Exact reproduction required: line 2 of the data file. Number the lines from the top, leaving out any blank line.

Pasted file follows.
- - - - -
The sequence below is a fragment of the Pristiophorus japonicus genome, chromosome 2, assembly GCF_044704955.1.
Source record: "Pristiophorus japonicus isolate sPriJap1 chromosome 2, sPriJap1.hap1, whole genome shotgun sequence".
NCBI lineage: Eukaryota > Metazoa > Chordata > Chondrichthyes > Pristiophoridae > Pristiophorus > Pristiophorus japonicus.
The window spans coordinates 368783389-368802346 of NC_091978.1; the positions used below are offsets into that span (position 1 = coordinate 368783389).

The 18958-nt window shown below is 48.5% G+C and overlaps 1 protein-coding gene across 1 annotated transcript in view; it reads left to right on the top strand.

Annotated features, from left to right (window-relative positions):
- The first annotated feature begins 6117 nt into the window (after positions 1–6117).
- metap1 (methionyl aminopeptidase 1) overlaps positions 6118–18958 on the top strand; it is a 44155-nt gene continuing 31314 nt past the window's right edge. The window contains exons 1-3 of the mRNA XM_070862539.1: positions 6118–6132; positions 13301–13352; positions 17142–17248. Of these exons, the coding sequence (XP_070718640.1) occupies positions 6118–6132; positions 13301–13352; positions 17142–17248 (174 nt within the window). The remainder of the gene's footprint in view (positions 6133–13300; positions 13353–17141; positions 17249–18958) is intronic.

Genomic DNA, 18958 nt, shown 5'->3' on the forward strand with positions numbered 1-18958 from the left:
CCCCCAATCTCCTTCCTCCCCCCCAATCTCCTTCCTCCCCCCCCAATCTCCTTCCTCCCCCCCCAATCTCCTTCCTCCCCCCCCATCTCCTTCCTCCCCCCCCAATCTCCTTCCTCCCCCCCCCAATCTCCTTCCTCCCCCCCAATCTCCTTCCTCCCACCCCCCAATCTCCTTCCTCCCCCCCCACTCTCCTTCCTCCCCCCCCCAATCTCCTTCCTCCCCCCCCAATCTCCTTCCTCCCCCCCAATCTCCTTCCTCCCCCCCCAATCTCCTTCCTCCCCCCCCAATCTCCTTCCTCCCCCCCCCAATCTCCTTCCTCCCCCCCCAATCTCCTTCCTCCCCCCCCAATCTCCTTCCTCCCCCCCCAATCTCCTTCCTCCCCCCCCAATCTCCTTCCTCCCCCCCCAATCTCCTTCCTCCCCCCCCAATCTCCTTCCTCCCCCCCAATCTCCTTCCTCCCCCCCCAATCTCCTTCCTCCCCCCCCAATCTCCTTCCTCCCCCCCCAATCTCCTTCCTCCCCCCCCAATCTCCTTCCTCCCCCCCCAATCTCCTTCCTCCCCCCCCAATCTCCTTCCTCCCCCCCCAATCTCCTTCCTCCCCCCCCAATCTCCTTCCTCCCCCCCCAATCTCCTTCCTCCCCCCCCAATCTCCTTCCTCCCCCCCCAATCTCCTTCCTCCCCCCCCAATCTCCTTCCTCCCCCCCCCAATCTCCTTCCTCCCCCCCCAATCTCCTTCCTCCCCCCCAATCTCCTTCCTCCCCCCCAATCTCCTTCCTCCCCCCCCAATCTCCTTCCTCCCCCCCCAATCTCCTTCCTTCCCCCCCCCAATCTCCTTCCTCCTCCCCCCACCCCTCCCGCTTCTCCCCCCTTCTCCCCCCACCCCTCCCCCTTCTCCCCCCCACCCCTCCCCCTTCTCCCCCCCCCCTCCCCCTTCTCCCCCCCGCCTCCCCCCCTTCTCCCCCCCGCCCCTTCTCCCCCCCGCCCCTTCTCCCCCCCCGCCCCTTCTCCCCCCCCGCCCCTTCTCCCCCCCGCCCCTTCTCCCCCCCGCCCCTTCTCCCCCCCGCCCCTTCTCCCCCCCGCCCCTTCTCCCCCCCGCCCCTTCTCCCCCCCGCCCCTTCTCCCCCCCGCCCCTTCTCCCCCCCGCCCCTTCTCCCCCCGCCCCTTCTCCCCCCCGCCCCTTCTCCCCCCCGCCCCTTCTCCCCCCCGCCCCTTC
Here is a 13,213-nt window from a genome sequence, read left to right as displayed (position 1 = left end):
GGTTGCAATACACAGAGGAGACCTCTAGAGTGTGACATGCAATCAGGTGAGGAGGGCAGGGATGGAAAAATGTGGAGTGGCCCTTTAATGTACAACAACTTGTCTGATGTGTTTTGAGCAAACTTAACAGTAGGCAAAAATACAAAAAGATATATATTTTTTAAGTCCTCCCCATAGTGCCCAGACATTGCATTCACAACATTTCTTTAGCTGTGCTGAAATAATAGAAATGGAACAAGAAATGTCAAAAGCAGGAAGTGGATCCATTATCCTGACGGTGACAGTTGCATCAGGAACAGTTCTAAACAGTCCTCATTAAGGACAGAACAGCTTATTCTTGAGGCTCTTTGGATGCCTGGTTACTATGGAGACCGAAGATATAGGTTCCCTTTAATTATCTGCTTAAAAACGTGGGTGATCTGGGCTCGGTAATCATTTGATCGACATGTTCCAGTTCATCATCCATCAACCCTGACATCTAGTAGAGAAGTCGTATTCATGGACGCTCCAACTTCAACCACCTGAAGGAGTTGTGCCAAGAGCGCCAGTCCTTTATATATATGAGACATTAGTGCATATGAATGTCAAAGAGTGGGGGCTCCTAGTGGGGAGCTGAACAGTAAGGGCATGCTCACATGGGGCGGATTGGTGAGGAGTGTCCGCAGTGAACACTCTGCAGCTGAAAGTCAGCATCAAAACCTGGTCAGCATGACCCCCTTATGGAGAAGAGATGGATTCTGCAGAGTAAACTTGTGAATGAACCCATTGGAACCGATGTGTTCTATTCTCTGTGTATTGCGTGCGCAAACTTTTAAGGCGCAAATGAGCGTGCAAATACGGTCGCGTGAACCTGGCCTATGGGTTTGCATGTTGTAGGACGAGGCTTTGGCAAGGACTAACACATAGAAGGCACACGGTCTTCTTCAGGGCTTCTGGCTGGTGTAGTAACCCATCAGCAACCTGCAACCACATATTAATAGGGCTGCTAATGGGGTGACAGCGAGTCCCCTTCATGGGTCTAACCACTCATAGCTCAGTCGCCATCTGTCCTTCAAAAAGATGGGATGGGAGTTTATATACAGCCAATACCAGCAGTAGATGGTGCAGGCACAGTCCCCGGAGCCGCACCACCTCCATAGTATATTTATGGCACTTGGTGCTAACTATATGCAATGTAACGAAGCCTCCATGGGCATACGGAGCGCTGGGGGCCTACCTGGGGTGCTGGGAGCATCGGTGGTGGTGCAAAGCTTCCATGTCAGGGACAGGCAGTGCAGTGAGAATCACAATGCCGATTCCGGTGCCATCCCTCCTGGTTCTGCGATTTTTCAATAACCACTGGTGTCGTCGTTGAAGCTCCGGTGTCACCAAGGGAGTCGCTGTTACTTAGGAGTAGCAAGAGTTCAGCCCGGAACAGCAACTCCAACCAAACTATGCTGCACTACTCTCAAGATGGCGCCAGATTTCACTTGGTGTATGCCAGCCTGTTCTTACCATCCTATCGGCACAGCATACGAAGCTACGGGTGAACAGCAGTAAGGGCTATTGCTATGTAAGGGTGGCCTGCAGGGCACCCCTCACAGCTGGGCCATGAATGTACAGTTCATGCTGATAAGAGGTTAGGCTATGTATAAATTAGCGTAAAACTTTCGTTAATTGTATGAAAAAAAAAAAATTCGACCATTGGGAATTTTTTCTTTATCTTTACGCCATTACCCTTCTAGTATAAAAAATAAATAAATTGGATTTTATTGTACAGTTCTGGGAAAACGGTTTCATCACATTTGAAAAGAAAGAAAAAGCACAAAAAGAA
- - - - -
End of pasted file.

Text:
Source record: "Pristiophorus japonicus isolate sPriJap1 chromosome 2, sPriJap1.hap1, whole genome shotgun sequence".